Apple Kicks Windows 7 Out of New MacBooks' Boot Camp

If you just bought a brand-new MacBook laptop, and you loathe everything about Windows 8—but still need to run a Windows operating system on your MacBook for some reason—then we have a bit of bad news for you. According to the latest support page updates from Apple, owners of its newly refreshed MacBook Pro and Macbook Air laptops will be unable to run anything butWindows 8 via their laptops’ Boot Camp feature.

That means, of course, that you’re stuck with Microsoft’s divisive user interface for Windows 8—that split between its touch-friendly, blocky Start Screen and the common Windows desktop you’re probably used to by now. And if Windows 8 has drawn just too deep of a line in the sand for you to feel comfortable crossing, you’ll just have to wait until Windows 10, which should hopefully work just fine on your new laptop’s Boot Camp.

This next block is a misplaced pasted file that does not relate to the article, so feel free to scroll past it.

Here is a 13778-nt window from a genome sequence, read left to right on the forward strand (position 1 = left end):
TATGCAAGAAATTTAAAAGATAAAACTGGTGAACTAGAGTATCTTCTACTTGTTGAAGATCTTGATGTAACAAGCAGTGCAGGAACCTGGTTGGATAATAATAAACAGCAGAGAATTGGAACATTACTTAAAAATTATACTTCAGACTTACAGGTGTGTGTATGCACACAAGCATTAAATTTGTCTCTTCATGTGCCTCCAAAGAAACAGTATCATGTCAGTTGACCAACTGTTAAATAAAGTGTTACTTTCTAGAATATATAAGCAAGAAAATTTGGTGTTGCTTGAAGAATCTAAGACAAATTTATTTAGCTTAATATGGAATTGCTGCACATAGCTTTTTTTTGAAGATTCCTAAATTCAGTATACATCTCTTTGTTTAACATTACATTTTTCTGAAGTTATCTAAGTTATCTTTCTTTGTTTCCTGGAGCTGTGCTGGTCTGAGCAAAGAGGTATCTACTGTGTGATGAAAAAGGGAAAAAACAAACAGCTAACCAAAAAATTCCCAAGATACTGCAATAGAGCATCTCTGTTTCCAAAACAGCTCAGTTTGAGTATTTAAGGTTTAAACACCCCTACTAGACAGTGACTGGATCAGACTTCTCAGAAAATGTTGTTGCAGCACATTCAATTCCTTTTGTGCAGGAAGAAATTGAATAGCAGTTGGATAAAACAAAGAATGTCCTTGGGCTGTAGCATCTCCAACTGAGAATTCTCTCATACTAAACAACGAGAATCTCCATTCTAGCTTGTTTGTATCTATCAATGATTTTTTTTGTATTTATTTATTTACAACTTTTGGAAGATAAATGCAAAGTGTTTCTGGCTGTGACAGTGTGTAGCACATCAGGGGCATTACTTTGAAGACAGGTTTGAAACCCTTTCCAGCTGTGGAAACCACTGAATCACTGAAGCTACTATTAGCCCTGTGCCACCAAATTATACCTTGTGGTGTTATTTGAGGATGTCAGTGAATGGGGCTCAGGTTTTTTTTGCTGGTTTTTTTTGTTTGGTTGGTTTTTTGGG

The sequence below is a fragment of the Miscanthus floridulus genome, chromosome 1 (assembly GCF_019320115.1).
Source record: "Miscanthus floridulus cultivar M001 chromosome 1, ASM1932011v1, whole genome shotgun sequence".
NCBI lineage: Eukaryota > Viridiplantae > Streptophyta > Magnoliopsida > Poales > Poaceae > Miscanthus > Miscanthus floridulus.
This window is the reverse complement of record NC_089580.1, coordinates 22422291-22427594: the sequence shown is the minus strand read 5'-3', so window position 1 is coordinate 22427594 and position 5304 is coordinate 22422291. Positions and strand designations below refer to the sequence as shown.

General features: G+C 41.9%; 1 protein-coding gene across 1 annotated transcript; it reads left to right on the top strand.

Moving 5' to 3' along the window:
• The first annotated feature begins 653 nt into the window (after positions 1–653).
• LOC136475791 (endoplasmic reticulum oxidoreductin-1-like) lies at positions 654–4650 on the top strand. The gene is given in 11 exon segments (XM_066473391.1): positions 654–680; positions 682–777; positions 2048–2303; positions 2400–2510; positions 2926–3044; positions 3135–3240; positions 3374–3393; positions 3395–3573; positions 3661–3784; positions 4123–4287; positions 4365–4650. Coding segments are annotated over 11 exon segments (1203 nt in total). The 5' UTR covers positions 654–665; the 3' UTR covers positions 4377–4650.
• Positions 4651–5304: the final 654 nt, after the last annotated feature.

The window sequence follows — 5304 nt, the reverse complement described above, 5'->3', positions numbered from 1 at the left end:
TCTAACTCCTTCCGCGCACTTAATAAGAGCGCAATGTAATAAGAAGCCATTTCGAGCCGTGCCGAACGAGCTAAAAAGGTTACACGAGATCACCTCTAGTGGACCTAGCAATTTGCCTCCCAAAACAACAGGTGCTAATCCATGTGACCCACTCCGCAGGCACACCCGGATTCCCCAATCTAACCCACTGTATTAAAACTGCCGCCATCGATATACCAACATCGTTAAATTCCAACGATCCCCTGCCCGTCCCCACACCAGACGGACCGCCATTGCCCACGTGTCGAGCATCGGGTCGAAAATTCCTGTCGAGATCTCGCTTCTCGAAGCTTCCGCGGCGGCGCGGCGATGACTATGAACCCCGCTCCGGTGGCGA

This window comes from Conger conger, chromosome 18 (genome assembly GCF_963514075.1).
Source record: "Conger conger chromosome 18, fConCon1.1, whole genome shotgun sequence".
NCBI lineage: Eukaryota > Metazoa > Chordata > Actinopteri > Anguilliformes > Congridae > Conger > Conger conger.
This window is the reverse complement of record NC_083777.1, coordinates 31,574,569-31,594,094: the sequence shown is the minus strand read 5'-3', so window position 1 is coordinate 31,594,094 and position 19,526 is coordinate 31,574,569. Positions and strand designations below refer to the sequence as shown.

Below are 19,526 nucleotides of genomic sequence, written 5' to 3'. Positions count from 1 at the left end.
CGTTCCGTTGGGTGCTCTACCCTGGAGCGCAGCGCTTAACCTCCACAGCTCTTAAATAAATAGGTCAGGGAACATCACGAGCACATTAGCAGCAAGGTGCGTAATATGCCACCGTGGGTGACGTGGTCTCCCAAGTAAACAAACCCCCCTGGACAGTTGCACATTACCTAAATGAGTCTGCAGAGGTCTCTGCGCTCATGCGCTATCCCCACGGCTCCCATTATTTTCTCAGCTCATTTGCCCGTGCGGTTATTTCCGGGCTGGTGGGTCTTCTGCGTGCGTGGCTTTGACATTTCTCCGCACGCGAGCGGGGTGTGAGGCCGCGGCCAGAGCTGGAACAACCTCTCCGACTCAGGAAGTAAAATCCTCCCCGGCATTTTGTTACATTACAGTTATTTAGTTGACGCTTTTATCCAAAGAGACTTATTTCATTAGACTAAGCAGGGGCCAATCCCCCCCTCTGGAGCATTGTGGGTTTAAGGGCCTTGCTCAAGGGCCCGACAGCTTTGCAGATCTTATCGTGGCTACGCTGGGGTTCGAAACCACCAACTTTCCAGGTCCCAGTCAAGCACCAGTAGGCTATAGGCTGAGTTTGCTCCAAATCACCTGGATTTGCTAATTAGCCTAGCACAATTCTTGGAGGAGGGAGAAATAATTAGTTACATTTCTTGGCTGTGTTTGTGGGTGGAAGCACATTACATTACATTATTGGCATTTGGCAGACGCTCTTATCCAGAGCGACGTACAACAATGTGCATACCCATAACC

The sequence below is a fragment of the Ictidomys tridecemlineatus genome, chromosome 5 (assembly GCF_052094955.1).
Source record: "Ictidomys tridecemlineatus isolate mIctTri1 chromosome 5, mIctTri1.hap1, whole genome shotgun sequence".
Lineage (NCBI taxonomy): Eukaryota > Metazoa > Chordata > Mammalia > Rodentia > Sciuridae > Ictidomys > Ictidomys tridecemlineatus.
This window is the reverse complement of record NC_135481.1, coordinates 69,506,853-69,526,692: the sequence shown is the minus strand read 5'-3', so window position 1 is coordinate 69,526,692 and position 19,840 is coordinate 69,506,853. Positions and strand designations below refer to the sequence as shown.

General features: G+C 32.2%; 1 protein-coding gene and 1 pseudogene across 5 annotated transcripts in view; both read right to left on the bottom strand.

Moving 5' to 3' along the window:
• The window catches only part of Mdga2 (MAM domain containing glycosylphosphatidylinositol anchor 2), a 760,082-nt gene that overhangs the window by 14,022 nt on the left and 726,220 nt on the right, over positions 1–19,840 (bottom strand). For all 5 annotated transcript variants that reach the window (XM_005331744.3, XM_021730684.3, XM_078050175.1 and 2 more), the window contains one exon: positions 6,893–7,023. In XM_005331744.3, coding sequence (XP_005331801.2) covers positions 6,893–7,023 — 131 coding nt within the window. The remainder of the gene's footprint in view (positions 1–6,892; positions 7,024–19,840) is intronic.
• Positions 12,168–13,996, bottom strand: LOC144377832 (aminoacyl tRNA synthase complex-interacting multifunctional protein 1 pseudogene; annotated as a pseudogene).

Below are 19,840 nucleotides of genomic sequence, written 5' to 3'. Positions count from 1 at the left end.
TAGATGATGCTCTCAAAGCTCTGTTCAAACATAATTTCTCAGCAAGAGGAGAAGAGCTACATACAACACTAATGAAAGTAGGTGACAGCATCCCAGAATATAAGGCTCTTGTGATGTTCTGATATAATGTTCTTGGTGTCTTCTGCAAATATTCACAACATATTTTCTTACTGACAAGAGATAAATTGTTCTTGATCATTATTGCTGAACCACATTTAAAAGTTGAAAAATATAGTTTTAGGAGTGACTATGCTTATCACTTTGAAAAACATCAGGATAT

We say hopefully, for Apple hasn’t mentioned Windows 10 on any of its support pages for Boot Camp, but it only stands to reason that Applewould have way of supporting this summer’s big operating system release on its latest laptops. If you’d like to give it a whirl on your new laptop, you can always try installing the Windows 10 preview using Boot Camp Assistant to get an idea of how it might go.

And, keep in mind, those who own a copy of Windows 7 or 8 will be able to upgrade to a free version of Windows 10 anyway, so Apple’s restriction on Boot Camp for Windows 7 will be a moot point in just a few months. At least, as long as you don’t mind the visual differences between Windows 7 and Windows 10.

Even though Windows 7 was released in 2009, the latest figures fromStatCounter still have it as the most popular desktop operating system worldwide by a considerable margin over its peers. According to the site’s figures, Windows 7’s adoption rate sits at 54.1 percent as of February of this year. StatCounter splits Windows 8 and Windows 8.1 (with adoption rates of 4.1 and 14.8 percent, respectively), but they’re still not even half of Windows 7’s share when combined.

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